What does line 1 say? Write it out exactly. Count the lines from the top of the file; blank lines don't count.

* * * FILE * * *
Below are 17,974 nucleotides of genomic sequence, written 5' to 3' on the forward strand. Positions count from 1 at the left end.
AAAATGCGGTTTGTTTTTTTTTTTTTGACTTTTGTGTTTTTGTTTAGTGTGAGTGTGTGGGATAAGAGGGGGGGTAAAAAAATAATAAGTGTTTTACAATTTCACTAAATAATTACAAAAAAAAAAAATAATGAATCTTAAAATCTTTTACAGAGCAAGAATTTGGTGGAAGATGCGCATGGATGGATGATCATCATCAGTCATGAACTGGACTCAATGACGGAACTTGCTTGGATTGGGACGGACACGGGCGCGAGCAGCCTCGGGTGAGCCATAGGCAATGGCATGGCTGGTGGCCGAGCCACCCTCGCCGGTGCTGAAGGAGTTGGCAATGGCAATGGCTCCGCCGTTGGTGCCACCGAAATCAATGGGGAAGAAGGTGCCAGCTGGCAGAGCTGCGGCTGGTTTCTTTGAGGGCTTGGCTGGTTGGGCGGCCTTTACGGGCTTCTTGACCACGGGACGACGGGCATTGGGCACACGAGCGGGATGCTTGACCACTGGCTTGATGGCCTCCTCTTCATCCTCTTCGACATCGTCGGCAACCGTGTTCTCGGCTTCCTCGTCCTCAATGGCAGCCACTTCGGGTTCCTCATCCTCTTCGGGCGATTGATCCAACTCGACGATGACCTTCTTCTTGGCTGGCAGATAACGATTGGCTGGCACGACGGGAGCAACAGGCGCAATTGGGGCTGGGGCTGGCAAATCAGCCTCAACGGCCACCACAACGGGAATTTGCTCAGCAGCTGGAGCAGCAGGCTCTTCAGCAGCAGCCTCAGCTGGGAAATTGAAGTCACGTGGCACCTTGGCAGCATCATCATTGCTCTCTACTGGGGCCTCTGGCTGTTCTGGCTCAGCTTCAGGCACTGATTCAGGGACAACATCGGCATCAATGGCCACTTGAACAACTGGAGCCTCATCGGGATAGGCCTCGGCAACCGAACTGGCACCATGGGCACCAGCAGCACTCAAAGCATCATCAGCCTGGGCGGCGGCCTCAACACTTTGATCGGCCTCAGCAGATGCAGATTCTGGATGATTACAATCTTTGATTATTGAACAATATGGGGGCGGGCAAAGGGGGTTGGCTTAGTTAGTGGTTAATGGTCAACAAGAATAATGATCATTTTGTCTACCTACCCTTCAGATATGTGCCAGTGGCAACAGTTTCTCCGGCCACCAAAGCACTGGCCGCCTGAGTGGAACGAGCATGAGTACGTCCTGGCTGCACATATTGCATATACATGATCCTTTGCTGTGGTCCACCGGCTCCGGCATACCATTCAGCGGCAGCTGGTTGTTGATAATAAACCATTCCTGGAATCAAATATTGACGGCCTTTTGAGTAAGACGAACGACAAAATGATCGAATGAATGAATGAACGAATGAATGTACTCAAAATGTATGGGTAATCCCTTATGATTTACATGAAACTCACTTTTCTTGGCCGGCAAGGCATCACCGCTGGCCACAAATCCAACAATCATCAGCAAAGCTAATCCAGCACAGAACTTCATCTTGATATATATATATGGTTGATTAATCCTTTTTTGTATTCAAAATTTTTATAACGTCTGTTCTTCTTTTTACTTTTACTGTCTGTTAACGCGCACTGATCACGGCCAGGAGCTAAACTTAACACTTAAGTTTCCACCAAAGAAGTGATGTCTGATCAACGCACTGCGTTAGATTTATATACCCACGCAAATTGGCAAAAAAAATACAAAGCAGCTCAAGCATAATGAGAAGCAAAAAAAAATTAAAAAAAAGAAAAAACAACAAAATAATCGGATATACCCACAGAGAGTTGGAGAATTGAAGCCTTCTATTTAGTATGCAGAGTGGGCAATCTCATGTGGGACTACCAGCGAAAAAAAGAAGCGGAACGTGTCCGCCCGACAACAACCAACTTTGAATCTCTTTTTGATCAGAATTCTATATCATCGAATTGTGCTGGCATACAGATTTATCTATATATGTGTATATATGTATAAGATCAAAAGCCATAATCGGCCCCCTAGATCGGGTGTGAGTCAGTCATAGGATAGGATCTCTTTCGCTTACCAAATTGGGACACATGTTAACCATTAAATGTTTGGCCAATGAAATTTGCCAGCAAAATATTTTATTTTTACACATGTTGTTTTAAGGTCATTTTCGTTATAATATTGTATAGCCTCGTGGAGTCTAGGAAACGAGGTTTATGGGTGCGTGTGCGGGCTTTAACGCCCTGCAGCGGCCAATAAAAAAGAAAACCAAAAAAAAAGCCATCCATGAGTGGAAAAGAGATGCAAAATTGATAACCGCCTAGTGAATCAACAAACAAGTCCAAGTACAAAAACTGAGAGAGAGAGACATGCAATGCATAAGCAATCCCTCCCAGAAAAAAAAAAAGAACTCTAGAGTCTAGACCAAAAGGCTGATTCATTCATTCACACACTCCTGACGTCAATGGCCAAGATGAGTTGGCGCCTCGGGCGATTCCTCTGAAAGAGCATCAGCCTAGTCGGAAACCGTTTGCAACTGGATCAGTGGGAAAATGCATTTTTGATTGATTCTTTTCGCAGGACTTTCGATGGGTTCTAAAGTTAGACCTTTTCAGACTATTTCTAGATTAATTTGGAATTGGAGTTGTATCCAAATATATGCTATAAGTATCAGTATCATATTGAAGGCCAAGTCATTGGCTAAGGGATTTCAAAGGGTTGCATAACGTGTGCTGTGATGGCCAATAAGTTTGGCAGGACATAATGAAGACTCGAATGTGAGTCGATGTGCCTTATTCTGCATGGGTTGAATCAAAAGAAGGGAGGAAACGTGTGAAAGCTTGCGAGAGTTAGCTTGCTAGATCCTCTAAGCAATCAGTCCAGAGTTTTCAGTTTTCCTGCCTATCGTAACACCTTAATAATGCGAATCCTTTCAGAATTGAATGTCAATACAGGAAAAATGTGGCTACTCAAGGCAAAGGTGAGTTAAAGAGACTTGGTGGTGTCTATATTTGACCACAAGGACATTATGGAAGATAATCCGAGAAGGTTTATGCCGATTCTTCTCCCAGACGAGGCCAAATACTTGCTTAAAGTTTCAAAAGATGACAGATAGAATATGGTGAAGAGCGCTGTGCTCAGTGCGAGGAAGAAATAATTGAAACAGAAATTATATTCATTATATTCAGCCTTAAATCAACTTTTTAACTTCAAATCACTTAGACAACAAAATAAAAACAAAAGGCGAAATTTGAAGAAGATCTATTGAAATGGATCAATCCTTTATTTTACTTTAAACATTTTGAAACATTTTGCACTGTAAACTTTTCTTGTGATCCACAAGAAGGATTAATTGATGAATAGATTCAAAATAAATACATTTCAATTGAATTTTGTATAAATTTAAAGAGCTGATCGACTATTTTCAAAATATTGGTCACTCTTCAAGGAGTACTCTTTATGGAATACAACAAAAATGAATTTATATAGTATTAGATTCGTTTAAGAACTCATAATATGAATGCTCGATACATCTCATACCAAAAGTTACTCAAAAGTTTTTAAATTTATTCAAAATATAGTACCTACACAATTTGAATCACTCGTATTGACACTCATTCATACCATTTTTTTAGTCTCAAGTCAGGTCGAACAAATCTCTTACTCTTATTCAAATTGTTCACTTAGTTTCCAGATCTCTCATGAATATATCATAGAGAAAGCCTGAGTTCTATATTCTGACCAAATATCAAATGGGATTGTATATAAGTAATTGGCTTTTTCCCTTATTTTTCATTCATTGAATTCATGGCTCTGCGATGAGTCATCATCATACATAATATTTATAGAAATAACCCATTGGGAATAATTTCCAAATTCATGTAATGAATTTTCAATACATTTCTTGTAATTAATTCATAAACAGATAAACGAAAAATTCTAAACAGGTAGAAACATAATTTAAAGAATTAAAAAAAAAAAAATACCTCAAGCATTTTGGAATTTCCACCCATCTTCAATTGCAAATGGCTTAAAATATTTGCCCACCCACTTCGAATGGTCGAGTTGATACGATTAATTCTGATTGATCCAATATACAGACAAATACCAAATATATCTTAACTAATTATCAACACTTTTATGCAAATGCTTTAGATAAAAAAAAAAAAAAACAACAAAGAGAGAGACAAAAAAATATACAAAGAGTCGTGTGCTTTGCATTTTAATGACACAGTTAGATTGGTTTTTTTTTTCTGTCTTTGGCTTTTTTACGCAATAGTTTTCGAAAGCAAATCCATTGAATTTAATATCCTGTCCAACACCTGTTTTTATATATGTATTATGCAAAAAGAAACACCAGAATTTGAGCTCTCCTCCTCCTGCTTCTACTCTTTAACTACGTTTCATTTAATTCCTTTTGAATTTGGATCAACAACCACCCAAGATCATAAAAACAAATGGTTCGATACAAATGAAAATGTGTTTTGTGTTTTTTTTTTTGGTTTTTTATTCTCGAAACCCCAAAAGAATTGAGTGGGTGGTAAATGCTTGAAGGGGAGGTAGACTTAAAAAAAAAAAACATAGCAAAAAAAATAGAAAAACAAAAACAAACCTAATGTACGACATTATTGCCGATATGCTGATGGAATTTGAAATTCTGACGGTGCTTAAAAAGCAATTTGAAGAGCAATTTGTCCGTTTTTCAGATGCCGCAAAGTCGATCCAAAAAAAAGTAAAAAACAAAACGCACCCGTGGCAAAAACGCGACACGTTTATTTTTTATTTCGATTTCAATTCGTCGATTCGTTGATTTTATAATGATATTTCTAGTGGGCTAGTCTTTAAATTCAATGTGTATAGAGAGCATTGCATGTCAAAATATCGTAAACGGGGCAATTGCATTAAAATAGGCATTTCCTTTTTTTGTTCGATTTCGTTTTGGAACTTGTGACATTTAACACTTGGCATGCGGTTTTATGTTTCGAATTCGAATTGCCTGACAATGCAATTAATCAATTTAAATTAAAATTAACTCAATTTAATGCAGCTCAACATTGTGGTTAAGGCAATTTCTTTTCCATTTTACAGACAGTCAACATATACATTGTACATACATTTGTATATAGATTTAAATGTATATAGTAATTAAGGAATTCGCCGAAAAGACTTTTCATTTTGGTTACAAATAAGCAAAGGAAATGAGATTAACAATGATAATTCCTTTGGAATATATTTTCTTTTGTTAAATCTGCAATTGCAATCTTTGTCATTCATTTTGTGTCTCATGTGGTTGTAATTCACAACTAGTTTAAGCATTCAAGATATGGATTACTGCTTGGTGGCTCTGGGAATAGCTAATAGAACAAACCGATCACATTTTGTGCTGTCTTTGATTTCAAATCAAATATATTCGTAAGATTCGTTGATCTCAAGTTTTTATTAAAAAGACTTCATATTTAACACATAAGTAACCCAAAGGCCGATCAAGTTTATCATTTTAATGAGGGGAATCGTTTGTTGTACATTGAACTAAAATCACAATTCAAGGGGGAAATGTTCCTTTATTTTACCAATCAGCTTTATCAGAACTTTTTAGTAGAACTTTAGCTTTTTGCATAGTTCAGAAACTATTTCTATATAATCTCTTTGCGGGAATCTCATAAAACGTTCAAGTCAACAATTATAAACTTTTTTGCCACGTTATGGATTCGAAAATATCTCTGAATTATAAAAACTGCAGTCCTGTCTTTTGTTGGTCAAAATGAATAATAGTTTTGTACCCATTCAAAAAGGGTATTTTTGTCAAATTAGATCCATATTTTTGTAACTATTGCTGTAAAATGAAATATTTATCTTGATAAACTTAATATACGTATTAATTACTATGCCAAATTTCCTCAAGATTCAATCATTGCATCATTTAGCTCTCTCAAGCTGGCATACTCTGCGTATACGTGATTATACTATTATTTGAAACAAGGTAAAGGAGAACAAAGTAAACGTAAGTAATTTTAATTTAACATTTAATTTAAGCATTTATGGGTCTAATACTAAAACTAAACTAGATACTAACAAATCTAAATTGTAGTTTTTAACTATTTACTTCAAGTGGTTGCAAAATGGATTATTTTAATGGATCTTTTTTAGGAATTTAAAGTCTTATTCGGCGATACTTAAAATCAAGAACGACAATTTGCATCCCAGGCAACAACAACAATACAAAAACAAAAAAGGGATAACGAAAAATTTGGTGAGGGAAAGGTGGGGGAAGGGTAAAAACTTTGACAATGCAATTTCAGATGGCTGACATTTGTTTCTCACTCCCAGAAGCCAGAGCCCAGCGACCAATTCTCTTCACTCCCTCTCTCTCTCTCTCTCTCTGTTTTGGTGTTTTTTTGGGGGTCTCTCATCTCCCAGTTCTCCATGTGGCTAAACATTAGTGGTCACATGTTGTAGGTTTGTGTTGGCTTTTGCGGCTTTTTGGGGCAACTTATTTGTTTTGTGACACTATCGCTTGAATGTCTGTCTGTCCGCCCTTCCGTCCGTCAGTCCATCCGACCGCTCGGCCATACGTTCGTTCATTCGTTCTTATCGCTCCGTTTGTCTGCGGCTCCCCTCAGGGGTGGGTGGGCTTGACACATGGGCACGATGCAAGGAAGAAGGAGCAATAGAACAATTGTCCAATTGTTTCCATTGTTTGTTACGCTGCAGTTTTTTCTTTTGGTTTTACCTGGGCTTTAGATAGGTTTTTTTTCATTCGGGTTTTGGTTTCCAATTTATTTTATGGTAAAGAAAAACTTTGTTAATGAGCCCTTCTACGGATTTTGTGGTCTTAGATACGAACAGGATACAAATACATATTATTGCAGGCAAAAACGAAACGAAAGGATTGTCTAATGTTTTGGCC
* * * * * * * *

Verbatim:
Below are 17,974 nucleotides of genomic sequence, written 5' to 3' on the forward strand. Positions count from 1 at the left end.